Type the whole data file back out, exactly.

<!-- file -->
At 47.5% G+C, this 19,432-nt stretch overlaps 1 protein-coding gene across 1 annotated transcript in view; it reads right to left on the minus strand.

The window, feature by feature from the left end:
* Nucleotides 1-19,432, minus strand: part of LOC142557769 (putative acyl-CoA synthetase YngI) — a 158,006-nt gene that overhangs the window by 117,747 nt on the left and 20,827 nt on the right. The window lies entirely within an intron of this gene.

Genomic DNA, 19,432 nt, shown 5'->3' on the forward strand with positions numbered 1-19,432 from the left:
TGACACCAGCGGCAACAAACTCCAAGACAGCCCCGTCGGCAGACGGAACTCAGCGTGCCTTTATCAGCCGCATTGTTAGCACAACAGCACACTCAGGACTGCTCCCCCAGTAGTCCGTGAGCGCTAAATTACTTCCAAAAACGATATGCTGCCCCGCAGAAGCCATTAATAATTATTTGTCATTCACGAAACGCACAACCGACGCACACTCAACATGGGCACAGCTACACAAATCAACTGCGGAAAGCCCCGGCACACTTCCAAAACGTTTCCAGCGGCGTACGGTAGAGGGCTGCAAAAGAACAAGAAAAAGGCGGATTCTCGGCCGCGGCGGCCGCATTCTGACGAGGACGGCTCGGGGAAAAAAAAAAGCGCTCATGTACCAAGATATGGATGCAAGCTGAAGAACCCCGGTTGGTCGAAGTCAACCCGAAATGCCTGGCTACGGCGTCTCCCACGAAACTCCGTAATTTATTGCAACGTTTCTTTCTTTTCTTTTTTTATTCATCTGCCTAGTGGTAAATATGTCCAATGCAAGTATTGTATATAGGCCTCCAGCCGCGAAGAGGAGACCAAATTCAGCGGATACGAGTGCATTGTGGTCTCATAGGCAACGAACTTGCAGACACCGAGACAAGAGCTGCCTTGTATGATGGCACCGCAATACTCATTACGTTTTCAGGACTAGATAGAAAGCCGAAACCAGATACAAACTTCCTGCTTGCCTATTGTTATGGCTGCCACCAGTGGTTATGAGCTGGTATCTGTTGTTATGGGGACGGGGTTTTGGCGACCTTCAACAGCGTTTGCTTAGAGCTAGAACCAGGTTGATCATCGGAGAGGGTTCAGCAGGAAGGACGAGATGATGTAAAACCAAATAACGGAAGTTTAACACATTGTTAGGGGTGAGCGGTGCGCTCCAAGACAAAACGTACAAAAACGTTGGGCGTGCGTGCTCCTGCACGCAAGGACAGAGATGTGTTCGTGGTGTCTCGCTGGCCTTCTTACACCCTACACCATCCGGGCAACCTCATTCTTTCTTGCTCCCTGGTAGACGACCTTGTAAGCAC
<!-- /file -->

At 47.5% G+C, this 19,432-nt stretch overlaps 1 protein-coding gene across 1 annotated transcript in view; it reads right to left on the minus strand.

The window, feature by feature from the left end:
* Nucleotides 1-19,432, minus strand: part of LOC142557769 (putative acyl-CoA synthetase YngI) — a 158,006-nt gene that overhangs the window by 117,747 nt on the left and 20,827 nt on the right. The window lies entirely within an intron of this gene.

Genomic DNA, 19,432 nt, shown 5'->3' on the forward strand with positions numbered 1-19,432 from the left:
TGACACCAGCGGCAACAAACTCCAAGACAGCCCCGTCGGCAGACGGAACTCAGCGTGCCTTTATCAGCCGCATTGTTAGCACAACAGCACACTCAGGACTGCTCCCCCAGTAGTCCGTGAGCGCTAAATTACTTCCAAAAACGATATGCTGCCCCGCAGAAGCCATTAATAATTATTTGTCATTCACGAAACGCACAACCGACGCACACTCAACATGGGCACAGCTACACAAATCAACTGCGGAAAGCCCCGGCACACTTCCAAAACGTTTCCAGCGGCGTACGGTAGAGGGCTGCAAAAGAACAAGAAAAAGGCGGATTCTCGGCCGCGGCGGCCGCATTCTGACGAGGACGGCTCGGGGAAAAAAAAAAGCGCTCATGTACCAAGATATGGATGCAAGCTGAAGAACCCCGGTTGGTCGAAGTCAACCCGAAATGCCTGGCTACGGCGTCTCCCACGAAACTCCGTAATTTATTGCAACGTTTCTTTCTTTTCTTTTTTTATTCATCTGCCTAGTGGTAAATATGTCCAATGCAAGTATTGTATATAGGCCTCCAGCCGCGAAGAGGAGACCAAATTCAGCGGATACGAGTGCATTGTGGTCTCATAGGCAACGAACTTGCAGACACCGAGACAAGAGCTGCCTTGTATGATGGCACCGCAATACTCATTACGTTTTCAGGACTAGATAGAAAGCCGAAACCAGATACAAACTTCCTGCTTGCCTATTGTTATGGCTGCCACCAGTGGTTATGAGCTGGTATCTGTTGTTATGGGGACGGGGTTTTGGCGACCTTCAACAGCGTTTGCTTAGAGCTAGAACCAGGTTGATCATCGGAGAGGGTTCAGCAGGAAGGACGAGATGATGTAAAACCAAATAACGGAAGTTTAACACATTGTTAGGGGTGAGCGGTGCGCTCCAAGACAAAACGTACAAAAACGTTGGGCGTGCGTGCTCCTGCACGCAAGGACAGAGATGTGTTCGTGGTGTCTCGCTGGCCTTCTTACACCCTACACCATCCGGGCAACCTCATTCTTTCTTGCTCCCTGGTAGACGACCTTGTAAGCAC